History has a habit of repeating itself, and both Sol Campbell’s disallowed goal and Phil Neville’s dopey attempt at a challenge on Rui-Costa costing England late in the day harked back to failures past (v Argentina, 1998 and v Romania 2000 respectively). It would have been poetic if one of the players that had been dominating the only area of the pitch England did well and scored the winner from a corner in the dying moments. The atrocious Urs Meier wasn't interested though, I said before the game to a friend that he was a terrible ref and could ruin the game, and while whether he did the latter or not is dependant on your nationality, there's no doubt about my former statement. He's shocking, so easily influenced by the crowd (both England and Portuguese fans) and so determined to please UEFA and his hosts that he completely forgot he was meant to be looking after a game of football. The occasion got to him in the same way it has in every match I've ever seen him referee. I guess it’s what happens when you spend your season refereeing the likes of Grasshoppers and FC Gallen.

Surprise, surprise, a penalty shootout. But the shootout itself was full of surprises. I didn’t think Beckham would bottle it; I thought he may take a poor penalty, but not slash at it like an amateur. It took a lot of guts for Owen to step up second—particularly after Beckham’s miss—but credit to the Liverpool man, he put it away with aplomb. The penalties from Lampard and Hargreaves were equally cool; very unlike England. Coming to the last penalty, I feared for Ashley Cole—the script is written for the defender to cock up his penalty, and off the back of a great game, a miss was almost inevitable. A cooler penalty I did not see, with the exception of that of the man he’d thwarted all night—I wondered if Ronaldo felt he could be so cool because for once he didn’t have to try and climb out of Cole’s pocket to kick the ball.

A word on the decisive moment: after Vassell had his penalty saved, it took some balls for goalkeeper Ricardo to volunteer (he’d seemingly not arranged to do so with his teammates) to take the penalty that would win the game. It’s an understatement to say that he didn’t need to put his head on the block like that, and it was a fine penalty; I couldn’t help but applaud his courage and his confidence (literally, applaud). Astonishing, and if anyone in that side deserves to be the hero it’s Sporting Lisbon’s stopper.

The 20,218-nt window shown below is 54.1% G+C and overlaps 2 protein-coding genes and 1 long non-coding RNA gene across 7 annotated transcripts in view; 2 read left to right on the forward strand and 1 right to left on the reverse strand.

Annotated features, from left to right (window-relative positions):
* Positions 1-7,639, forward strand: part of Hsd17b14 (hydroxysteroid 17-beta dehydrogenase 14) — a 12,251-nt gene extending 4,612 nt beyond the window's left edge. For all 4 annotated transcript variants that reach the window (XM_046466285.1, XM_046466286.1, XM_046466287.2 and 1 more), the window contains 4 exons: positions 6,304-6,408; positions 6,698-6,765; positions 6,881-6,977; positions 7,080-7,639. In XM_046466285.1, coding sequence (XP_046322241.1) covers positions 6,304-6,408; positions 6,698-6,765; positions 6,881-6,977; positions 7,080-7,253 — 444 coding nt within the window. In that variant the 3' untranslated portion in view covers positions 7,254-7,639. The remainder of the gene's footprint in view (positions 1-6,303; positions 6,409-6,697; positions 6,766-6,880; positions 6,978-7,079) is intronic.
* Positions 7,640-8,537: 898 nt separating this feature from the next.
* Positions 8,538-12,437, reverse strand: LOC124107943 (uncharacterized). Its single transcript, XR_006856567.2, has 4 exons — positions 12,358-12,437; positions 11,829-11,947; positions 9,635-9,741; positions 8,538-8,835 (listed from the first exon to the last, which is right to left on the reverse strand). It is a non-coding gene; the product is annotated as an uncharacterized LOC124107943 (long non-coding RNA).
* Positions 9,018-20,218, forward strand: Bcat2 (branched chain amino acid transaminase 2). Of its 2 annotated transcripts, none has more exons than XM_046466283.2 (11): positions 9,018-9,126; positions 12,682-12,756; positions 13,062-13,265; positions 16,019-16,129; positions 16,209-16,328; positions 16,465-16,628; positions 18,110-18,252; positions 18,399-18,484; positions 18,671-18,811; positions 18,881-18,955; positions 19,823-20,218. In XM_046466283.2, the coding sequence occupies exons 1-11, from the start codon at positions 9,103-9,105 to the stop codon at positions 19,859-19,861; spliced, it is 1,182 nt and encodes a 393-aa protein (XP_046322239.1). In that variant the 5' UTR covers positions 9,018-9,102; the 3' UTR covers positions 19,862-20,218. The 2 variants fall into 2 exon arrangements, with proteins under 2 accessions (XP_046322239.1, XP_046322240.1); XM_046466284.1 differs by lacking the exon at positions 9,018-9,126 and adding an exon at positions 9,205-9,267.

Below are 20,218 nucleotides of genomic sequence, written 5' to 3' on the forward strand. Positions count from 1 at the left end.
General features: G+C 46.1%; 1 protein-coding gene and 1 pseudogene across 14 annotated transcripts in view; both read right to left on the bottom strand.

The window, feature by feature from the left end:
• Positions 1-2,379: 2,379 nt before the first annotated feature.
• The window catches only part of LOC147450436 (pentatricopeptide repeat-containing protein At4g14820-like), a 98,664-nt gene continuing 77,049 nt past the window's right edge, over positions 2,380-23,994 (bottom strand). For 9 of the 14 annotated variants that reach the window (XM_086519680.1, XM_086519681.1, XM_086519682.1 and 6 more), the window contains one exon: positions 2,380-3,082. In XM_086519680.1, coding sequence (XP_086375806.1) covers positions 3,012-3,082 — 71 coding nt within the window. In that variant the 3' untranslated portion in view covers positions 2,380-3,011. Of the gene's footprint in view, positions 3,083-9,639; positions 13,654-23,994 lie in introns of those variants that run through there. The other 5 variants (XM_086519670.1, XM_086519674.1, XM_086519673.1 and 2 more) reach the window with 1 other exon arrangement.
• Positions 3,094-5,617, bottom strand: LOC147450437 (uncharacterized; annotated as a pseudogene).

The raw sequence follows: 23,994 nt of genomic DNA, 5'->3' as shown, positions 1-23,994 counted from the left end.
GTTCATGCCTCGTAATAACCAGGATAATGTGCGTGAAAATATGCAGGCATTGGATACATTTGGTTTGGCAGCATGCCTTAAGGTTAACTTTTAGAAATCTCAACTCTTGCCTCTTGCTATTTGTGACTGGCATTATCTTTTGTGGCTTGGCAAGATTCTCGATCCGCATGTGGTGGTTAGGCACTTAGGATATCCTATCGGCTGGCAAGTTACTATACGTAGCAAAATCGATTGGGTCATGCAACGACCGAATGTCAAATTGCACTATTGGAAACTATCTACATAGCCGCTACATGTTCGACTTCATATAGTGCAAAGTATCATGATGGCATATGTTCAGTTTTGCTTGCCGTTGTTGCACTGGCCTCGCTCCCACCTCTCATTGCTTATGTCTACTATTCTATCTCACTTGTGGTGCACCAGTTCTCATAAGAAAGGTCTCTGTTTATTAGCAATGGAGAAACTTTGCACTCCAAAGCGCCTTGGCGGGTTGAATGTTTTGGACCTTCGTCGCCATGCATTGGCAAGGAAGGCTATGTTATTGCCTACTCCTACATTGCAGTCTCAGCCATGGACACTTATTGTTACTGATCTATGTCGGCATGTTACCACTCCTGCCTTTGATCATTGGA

Despite England, and more specifically Eriksson’s, tactical dullness and unfathomable negativity, it would be wrong not to praise Portugal. Maniche was everything Scholes or Gerrard should have been in midfield, controlling the play and dictating the game with the equally marvellous Costinha by his side. Nothing was happening for Deco, but he kept at it, only to be thwarted again and again by Campbell & Co. It was a game won in the centre of midfield—Portugal’s defence didn’t do particularly well, and neither Nuno Gomes, Simão Sabrosa, Figo or Ronaldo had a game to remember; mainly due to the stoic defending of England that I keep harping on about.

So it was, and is, as simple as that—and there’s almost a twist of irony that with four central midfielders on the pitch England completely failed to take a grip on the centre of the park. It was the same against France, when Makelele and Vieira dictated the pace of the game. I stand by my thoughts before the tournament that Beckham should have been played centrally with Lampard alongside him, Gerrard out on the right and Bridge, left. Gerrard simply isn’t ready for the kind of responsibility that playing in the centre of midfield at this level requires (remember this is his first major tournament). Lampard’s an old head on young shoulders and looks comfortable as you like at the heart of everything, and Beckham—despite some lapses in confidence and self-belief—could dictate play with his crisp passing and lack of wastefulness. The truth is that Gerrard simply passes to the opposition too often, be it over 4 yards or 40, and that does a team far more damage when it comes from the heart than from out wide.

Of course, having more than eleven English players who are any good would have helped.